Saturday, 12 January 2013

Studying Rodents' Habitats to Prevent Leptospirosis

Jan. 7, 2013 — Leptospirosis is a water-related bacterial disease with a high incidence in Southeast Asia. People usually become infected through exposure to water contaminated by the urine of infected animals, mainly rats and mice. In the framework of the CERoPath (1) program, IRD researchers and their partners (2) have revealed the relationship between rodents' environment and infection by leptospirosis bacteria. They showed that, whereas people mainly get infected in rice fields, the bacteria are present in a variety of environments, and particularly at the frontiers of fields and forests.

The use of remote sensing and Geographic Information Systems (GIS) has helped to expand knowledge on rodents' habitats. These studies allow a better understanding of their behaviour, depending on land use changes, and infection risks caused by human activities, including leisure.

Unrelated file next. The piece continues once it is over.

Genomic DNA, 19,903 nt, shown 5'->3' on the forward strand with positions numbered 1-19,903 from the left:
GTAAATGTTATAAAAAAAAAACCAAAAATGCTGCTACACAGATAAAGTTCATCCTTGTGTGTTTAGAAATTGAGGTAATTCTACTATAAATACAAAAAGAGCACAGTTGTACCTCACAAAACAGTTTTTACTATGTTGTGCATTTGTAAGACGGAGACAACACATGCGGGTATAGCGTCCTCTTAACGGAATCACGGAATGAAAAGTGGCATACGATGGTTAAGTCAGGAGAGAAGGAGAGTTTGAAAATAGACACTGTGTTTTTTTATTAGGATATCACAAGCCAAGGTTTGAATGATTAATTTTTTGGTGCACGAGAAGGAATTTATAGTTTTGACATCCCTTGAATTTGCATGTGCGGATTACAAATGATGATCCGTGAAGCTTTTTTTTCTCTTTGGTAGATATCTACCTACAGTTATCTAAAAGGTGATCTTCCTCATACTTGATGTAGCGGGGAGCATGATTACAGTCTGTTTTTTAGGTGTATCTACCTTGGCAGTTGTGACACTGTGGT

Rodents are major reservoirs (3) of human pathogens such as Leptospira spp., the bacteria responsible for leptospirosis. This bacteria is transmitted to humans via the animals' urine, mainly through skin lesion in contact with contaminated water. The disease occurs in most parts of the world. The number of cases, which is estimated at 500,000 a year, is constantly growing. The rate is dramatically high in Southeast Asia, where it is considered as endemic (4).

In the framework of the CERoPath program, IRD researchers and their partners have demonstrated the links between rodents' environment, the climate, and leptospirosis infection.

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